What do Alzheimer’s, cancer, diabetes and heart disease have in common? While these are different conditions that are contributed by several factors, including genetics and environmental exposure, there is one common denominator – chronic inflammation.


Acute inflammation is an essential and protective mechanism in the event of irritation, injury or infection. Symptoms of acute inflammation include swelling, redness, and sometimes loss of movement, e.g. B. a sprained ankle. Your body builds up swelling on the damaged area of ​​tissue and sends messages to the rest of the immune system to take healing measures.

This type of inflammation lasts for a few days and ends when the injury has gone through the initial stages of healing. If acute inflammation remains unresolved, it can develop into chronic inflammation.


Chronic inflammation is defined as any inflammatory process that lasts longer than two weeks. Causes are persistent, non-degradable pathogens, unsolved viral infections, persistent foreign bodies and overactive immune reactions. Many chronic inflammatory processes are easily undetected because they are typically not as obvious as acute conditions.

The cumulative damage from chronic inflammation contributes to many serious conditions: the above; everything that ends with “–itis”; external ailments such as acne, eczema and psoriasis; and internal conditions like asthma, fibromyalgia, celiac disease and many more.


Our health is very similar to your bank accounts. If you start to work in your mid twenties and spend your entire paycheck, by the time you reach your retirement years, you will have nothing and your lifestyle will change drastically. Likewise, if you do not have healthy habits, your health will suffer.

My patients often report that their health deteriorated dramatically between the ages of 40 and 50, with chronic conditions like heart disease, diabetes, and arthritis. But the processes of these diseases began to lay their foundation when these patients were in their 20s and 30s.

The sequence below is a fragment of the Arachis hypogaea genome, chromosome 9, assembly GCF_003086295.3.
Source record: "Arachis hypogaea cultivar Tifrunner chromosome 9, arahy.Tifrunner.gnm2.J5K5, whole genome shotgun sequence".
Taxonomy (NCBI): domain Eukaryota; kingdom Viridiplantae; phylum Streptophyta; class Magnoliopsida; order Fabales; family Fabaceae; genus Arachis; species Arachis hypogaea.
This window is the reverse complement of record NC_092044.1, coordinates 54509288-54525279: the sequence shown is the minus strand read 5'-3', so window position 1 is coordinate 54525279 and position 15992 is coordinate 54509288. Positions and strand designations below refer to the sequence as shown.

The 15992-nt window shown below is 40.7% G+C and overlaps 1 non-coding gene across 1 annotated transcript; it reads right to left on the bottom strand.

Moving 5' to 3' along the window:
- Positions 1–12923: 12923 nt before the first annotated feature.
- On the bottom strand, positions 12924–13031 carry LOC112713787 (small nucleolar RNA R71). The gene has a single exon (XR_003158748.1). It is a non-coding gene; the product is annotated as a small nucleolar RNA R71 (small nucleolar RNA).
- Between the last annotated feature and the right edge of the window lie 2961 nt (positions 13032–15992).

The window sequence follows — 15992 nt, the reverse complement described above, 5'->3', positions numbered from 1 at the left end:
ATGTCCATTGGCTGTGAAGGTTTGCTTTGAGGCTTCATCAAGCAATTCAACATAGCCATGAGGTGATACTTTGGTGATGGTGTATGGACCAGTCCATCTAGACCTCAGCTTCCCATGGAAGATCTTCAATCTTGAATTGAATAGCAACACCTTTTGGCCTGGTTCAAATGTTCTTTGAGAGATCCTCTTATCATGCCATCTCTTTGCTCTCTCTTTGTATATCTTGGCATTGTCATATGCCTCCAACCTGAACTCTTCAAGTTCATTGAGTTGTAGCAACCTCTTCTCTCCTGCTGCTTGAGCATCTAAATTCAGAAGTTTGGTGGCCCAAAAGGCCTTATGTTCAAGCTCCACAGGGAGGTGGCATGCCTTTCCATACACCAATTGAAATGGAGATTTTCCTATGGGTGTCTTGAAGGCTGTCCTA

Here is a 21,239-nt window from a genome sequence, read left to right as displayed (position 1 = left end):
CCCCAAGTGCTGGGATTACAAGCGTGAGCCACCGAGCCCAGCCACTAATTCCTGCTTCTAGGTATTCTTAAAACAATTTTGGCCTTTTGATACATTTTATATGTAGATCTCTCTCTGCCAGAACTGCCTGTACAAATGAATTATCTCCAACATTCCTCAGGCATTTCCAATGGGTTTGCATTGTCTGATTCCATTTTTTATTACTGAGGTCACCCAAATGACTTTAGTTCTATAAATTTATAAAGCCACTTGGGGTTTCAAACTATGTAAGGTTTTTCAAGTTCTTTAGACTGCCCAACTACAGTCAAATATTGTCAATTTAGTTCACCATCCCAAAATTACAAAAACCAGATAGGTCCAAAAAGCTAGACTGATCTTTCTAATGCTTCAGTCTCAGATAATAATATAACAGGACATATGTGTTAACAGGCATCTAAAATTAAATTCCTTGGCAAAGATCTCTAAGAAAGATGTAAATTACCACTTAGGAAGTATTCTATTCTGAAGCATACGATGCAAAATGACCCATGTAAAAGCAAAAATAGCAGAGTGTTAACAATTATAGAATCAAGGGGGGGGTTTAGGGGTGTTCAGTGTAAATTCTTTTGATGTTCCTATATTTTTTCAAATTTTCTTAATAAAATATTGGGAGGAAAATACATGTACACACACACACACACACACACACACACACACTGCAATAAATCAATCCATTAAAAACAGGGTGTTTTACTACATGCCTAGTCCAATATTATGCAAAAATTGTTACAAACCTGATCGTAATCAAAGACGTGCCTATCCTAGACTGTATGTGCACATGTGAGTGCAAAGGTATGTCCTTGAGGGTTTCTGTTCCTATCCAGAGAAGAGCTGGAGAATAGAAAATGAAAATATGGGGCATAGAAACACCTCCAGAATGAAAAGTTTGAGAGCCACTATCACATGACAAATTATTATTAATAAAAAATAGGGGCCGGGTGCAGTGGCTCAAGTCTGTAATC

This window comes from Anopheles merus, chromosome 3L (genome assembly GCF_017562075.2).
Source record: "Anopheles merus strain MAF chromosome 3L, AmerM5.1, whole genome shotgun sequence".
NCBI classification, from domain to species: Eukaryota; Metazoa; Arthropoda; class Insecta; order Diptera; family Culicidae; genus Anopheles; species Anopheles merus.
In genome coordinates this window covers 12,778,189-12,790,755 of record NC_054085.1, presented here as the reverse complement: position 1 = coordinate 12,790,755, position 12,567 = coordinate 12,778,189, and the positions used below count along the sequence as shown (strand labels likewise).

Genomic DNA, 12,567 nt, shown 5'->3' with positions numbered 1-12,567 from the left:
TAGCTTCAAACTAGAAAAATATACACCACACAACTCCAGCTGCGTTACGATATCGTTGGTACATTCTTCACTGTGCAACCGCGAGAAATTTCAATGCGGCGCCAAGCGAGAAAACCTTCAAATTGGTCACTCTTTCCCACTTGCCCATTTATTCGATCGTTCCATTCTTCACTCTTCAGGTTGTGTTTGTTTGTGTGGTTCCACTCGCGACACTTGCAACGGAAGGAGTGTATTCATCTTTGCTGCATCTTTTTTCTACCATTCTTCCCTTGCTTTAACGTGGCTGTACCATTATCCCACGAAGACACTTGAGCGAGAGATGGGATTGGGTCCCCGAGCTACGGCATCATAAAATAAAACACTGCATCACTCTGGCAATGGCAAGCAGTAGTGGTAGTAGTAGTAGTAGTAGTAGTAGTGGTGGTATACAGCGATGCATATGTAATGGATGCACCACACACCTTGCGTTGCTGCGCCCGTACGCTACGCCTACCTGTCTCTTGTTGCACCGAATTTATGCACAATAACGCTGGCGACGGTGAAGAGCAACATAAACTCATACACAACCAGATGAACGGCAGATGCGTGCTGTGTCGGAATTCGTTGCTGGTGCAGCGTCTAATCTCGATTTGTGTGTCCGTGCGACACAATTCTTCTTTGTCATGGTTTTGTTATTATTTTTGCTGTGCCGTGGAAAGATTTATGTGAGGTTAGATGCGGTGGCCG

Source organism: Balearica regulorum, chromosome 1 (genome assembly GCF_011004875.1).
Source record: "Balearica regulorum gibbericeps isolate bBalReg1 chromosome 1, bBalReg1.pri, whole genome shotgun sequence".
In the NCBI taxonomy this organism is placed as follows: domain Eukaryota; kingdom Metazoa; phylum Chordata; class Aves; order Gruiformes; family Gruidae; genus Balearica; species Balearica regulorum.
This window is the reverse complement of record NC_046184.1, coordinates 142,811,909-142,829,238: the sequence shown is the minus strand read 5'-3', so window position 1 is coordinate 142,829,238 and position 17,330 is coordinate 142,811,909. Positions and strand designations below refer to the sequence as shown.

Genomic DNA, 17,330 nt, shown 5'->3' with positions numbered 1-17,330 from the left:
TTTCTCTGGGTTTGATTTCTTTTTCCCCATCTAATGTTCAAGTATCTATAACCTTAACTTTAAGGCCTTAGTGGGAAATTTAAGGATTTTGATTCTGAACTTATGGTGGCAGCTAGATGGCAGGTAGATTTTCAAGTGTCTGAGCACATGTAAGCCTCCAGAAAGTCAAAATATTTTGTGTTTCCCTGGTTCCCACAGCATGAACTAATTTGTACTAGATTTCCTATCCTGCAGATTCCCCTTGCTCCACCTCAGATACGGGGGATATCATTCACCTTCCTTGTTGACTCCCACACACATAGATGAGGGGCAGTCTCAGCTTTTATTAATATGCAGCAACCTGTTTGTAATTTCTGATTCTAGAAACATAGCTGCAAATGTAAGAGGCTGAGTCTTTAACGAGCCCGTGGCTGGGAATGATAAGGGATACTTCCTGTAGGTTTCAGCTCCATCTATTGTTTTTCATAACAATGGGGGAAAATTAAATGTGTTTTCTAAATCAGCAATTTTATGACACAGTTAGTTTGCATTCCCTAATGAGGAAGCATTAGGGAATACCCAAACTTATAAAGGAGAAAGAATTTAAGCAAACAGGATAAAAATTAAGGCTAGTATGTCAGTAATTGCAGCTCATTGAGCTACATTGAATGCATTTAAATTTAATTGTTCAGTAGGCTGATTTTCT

It is important to be proactive and invest in yourself by incorporating healthy habits. Eating well and exercising regularly will improve your immune system and lower inflammation to prevent chronic illnesses or increased complications.


Avoid anything white. The average American eats 160 pounds of white sugar and 200 pounds of white flour a year. This rule includes white salt, white flour, white rice, white potatoes, and white sugar. These foods cause rapid blood sugar spikes, which lead to an increase in dangerous by-products in the bloodstream. The immune system responds to eliminate these by-products associated with premature wrinkling, cataracts, diabetes, and heart disease.

You are the meat that you eat. The diet of conventionally reared livestock consists mainly of grain. The negative effects of their carbohydrate-based diets are also being communicated to the consumer, and their meats contain 20 to 30 times more flammable fatty acids than their 100 percent grass-fed counterparts. With a higher percentage of omega-3 fatty acids, grass-fed meat can support less inflammation. Other foods high in omega-3 include salmon, walnuts, and freshly ground flaxseed.

Eat the rainbow. Add lots of colorful, fresh foods to your diet. The color in fruits and vegetables reflects the antioxidant capacity of the food. Antioxidants are extremely protective of chronic disease by acting as scavengers in search of inappropriate inflammatory chemicals in our tissues. Foods that are high in antioxidants include fresh fruits, vegetables, spices, dark chocolate, and red wine in moderation. Make sure that each meal is at least five different colors.


Fish oil. The high fish consumption has become a catch as the heavy metal toxins they often contain sometimes outweigh the health benefits. A good quality fish oil daily can help maintain the healthy fatty acids you may be missing. Fish oils are rich in omega-3 fatty acids, EPA and DHA. EPA is especially helpful in reducing general inflammation, while DHA is very brain specific and an excellent nutrient for preventing memory loss in adults and healthy brain development in children.

Curcumin. Curcumin is found in the spicy turmeric and is being extensively researched as a powerful antioxidant that combats inflammation in conditions such as inflammatory bowel disease, rheumatoid arthritis, osteoarthritis, cancer and Alzheimer’s disease. It’s available in the form of an encapsulated pill, or you can include turmeric in your daily diet. If you are targeting a specific condition, the best benefit can be obtained from the encapsulated form.

Boswellia. Boswellia, also called frankincense, is an ancient Ayurvedic herb from India that is similar to curcumin in its anti-inflammatory effects. It balances the immune response and has been shown to cause cancer cell death. In daily practice, I see this herb have profound effects on pain relief and increased range of motion in my arthritis sufferers.

Since chronic inflammation is the foundation of all chronic illness, it is important to reduce our inflammatory burden for our long-term benefit. Diet and lifestyle can dramatically change the direction of your health. If you want to add any supplements, check with your doctor to make sure they are right for you.

Thalia Hale is a naturopath at Medical Options for Wellness. She can be reached at drthalia.com.


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